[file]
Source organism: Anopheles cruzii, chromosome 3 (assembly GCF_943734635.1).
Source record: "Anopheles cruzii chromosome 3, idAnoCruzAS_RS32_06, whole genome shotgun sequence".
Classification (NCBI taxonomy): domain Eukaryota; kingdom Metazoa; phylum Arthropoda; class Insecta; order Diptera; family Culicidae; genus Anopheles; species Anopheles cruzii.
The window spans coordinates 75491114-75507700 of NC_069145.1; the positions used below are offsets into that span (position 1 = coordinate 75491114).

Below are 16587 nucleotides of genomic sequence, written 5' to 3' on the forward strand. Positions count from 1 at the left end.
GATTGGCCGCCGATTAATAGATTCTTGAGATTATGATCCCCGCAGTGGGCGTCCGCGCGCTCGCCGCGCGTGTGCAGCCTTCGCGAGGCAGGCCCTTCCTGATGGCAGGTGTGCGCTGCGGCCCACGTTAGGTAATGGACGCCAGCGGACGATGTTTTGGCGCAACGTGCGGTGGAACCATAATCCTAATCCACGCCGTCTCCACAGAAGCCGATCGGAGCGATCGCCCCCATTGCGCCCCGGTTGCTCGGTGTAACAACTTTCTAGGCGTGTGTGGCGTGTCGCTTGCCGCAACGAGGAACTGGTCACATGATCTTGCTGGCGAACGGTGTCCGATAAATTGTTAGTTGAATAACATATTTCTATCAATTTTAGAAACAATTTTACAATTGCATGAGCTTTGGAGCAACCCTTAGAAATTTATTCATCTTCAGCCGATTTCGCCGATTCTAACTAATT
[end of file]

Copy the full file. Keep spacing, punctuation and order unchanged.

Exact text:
Source organism: Anopheles cruzii, chromosome 3 (assembly GCF_943734635.1).
Source record: "Anopheles cruzii chromosome 3, idAnoCruzAS_RS32_06, whole genome shotgun sequence".
Classification (NCBI taxonomy): domain Eukaryota; kingdom Metazoa; phylum Arthropoda; class Insecta; order Diptera; family Culicidae; genus Anopheles; species Anopheles cruzii.
The window spans coordinates 75491114-75507700 of NC_069145.1; the positions used below are offsets into that span (position 1 = coordinate 75491114).

Below are 16587 nucleotides of genomic sequence, written 5' to 3' on the forward strand. Positions count from 1 at the left end.
GATTGGCCGCCGATTAATAGATTCTTGAGATTATGATCCCCGCAGTGGGCGTCCGCGCGCTCGCCGCGCGTGTGCAGCCTTCGCGAGGCAGGCCCTTCCTGATGGCAGGTGTGCGCTGCGGCCCACGTTAGGTAATGGACGCCAGCGGACGATGTTTTGGCGCAACGTGCGGTGGAACCATAATCCTAATCCACGCCGTCTCCACAGAAGCCGATCGGAGCGATCGCCCCCATTGCGCCCCGGTTGCTCGGTGTAACAACTTTCTAGGCGTGTGTGGCGTGTCGCTTGCCGCAACGAGGAACTGGTCACATGATCTTGCTGGCGAACGGTGTCCGATAAATTGTTAGTTGAATAACATATTTCTATCAATTTTAGAAACAATTTTACAATTGCATGAGCTTTGGAGCAACCCTTAGAAATTTATTCATCTTCAGCCGATTTCGCCGATTCTAACTAATT